Philippine Cardinal Luis Antonio Tagle is urging all, Christians and non-Christians alike to read and think about Pope Francis newest encyclical “Laudato Si, on caring for the environment. “We call on non-Christians, families, educators, politicians, business people, experts in science and digital technology, media, consumer groups, non-government and peoples´ organizations to study the encyclical and its proposals,” said the Archbishop of Manila in a statement released on June 18 in Rome, the day the Vatican officially released the 192-page encyclical of the Pope. The cardinal also called on the faithful, the religious, and the clergy of the Archdiocese of Manila “to study, enrich, discuss and meditate on the various points of the encyclical.”
However he cautioned the people against the danger of regarding the document as a scientific treatise, stressing it is first and foremost a pastoral analysis based on the Church teaching and contemporary experiences. A letter issued on behalf the Archbishop of Manila noted that the encyclical does not in any way pretend to resolve scientific questions related to the environment and climate change. “Rather it offers a pastoral analysis and appeal nurtured by the Bible the Catholic Social Teachings, the pronouncements to Popes, and a reading of the current ecological conditions we are facing.”
Meanwhile, the Catholic Bishops’ Conference of India (CBCI), has noted that the encyclical ‘Laudato Si” is a strong message from Pope Francis, and hence it should “reach each and every family.” To achieve this goal, CBCI deputy secretary general, Fr Joseph Chinnayan said India’s Catholic bishops have planned to develop a three-pronged programme at the diocesan, regional and national levels to disseminate the papal document. At the diocesan level, the goal is to ensure that “the encyclical can reach every member of the family so that they can help in their own way in protecting the mother nature”. At the same time, programmes are planned at the regional level on the basis of local ecological conditions. The CBCI is planning a symposium on climate change at the national level.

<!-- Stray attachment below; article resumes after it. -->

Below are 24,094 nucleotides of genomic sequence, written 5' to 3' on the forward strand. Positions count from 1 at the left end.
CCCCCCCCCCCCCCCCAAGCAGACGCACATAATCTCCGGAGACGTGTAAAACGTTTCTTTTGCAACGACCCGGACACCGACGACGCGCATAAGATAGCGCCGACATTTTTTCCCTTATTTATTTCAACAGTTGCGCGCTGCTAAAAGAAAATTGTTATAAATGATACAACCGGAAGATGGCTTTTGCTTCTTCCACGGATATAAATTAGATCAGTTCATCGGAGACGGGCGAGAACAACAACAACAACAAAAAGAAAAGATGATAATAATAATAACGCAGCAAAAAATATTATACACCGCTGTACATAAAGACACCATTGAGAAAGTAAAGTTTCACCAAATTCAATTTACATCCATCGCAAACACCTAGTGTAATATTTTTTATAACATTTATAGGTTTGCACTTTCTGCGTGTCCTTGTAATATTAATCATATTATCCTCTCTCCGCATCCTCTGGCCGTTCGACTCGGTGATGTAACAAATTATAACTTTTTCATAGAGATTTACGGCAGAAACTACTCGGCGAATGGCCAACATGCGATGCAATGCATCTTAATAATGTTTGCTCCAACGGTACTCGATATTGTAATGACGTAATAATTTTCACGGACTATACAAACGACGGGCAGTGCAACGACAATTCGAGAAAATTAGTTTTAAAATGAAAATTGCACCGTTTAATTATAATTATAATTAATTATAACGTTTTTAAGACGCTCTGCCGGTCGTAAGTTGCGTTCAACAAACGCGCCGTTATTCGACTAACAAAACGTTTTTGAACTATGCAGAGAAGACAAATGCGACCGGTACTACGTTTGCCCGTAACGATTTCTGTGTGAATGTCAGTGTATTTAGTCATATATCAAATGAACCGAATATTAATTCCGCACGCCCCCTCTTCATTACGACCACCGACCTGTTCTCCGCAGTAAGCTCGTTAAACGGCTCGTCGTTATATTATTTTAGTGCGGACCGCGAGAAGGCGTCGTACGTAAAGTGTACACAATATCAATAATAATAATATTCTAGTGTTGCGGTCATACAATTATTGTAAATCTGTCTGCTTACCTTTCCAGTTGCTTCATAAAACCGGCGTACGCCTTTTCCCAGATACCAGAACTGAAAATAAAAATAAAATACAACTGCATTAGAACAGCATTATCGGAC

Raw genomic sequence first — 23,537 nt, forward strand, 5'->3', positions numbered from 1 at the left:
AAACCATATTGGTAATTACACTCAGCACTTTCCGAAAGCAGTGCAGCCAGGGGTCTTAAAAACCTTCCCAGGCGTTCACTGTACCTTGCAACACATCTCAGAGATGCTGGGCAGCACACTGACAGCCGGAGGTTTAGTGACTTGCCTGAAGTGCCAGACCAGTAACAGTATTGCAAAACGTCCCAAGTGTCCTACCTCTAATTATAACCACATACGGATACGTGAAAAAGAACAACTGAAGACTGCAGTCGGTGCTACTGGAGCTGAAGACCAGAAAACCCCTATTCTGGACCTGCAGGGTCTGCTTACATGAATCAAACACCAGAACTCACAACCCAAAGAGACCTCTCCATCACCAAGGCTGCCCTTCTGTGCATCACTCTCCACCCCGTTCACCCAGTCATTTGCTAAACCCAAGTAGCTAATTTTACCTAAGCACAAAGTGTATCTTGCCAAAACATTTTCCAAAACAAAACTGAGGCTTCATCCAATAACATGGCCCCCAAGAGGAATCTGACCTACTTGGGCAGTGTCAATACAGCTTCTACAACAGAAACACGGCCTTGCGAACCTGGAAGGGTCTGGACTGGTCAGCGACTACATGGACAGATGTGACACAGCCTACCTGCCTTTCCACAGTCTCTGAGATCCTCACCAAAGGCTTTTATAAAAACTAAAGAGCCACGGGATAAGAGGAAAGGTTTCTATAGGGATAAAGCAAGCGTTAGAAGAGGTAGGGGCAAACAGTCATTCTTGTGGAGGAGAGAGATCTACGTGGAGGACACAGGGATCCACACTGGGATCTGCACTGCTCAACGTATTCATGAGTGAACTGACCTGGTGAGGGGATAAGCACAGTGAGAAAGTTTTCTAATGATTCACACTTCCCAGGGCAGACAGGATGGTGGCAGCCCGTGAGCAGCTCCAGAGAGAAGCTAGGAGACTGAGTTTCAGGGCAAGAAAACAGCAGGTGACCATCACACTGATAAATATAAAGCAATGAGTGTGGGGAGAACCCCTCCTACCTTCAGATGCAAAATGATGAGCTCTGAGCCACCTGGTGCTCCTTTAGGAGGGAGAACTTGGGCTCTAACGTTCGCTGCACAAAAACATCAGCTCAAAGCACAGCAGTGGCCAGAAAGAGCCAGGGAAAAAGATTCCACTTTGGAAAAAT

For its part, the Federation of Asian Bishops' Conferences (FABC) plans to delve deep into ‘Laudato si’ through its newly established Climate Change Desk. FABC is organising Climate Change Regional Seminars for each of its regions – South Asia, South-east Asia, East Asia and Central Asia – for the purpose of raising awareness of both the scientific and moral reasons for protecting God's Creation. The FABC is also planning to set up an office dedicated to climate change in each National Bishops’ Conference. (Source: CBCP/AsiaNews)
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